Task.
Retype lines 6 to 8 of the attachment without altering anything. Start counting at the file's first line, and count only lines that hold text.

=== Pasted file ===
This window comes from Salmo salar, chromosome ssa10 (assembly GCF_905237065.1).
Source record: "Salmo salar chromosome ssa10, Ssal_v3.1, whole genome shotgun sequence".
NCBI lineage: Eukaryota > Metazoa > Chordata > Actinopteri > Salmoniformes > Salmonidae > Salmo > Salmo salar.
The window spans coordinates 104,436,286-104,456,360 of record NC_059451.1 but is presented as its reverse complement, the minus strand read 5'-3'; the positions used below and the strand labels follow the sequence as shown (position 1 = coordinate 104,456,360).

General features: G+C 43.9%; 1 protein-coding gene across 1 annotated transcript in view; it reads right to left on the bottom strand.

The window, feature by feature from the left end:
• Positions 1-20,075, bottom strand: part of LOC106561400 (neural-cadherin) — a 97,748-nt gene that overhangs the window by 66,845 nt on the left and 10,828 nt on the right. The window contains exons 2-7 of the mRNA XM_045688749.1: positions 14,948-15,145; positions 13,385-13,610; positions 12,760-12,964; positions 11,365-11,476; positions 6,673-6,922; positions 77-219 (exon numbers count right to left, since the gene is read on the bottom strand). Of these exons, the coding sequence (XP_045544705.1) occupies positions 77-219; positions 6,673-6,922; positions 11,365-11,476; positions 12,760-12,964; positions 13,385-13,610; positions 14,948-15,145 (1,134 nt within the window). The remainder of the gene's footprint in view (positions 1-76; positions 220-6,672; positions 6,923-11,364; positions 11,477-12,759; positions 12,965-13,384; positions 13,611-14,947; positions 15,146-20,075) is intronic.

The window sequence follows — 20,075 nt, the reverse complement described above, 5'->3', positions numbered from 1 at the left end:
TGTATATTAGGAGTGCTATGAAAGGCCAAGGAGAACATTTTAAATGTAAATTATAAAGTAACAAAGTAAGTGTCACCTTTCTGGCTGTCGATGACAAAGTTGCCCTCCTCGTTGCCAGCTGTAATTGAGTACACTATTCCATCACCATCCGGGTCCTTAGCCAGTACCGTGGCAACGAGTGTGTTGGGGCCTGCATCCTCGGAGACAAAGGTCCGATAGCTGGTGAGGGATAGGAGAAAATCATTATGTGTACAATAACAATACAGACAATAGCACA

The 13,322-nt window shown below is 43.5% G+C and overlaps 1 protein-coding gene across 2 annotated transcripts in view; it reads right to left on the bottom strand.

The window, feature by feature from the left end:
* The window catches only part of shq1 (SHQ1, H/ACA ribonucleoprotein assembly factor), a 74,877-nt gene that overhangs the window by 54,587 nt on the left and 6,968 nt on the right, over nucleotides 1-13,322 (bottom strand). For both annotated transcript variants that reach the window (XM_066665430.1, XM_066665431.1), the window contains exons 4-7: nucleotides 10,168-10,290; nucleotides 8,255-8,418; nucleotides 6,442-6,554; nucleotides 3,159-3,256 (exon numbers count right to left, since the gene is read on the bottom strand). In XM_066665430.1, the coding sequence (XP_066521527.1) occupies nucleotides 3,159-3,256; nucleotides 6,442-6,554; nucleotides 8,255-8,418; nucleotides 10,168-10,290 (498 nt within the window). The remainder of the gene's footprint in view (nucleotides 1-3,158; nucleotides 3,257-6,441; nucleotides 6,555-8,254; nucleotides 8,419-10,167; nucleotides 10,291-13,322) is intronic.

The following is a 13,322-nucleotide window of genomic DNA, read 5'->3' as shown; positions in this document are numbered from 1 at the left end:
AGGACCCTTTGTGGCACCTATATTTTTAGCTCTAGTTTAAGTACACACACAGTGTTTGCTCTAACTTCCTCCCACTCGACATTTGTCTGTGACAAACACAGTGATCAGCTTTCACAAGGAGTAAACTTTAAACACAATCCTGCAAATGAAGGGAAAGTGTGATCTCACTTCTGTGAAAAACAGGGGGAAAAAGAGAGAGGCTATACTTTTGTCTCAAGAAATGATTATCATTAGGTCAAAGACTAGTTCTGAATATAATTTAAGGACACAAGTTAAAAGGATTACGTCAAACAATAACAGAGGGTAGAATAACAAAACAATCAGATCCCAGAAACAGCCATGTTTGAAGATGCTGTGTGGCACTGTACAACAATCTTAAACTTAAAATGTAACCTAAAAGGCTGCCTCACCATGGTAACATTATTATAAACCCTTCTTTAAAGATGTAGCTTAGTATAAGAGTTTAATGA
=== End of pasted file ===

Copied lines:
The window, feature by feature from the left end:
• Positions 1-20,075, bottom strand: part of LOC106561400 (neural-cadherin) — a 97,748-nt gene that overhangs the window by 66,845 nt on the left and 10,828 nt on the right. The window contains exons 2-7 of the mRNA XM_045688749.1: positions 14,948-15,145; positions 13,385-13,610; positions 12,760-12,964; positions 11,365-11,476; positions 6,673-6,922; positions 77-219 (exon numbers count right to left, since the gene is read on the bottom strand). Of these exons, the coding sequence (XP_045544705.1) occupies positions 77-219; positions 6,673-6,922; positions 11,365-11,476; positions 12,760-12,964; positions 13,385-13,610; positions 14,948-15,145 (1,134 nt within the window). The remainder of the gene's footprint in view (positions 1-76; positions 220-6,672; positions 6,923-11,364; positions 11,477-12,759; positions 12,965-13,384; positions 13,611-14,947; positions 15,146-20,075) is intronic.

The window sequence follows — 20,075 nt, the reverse complement described above, 5'->3', positions numbered from 1 at the left end: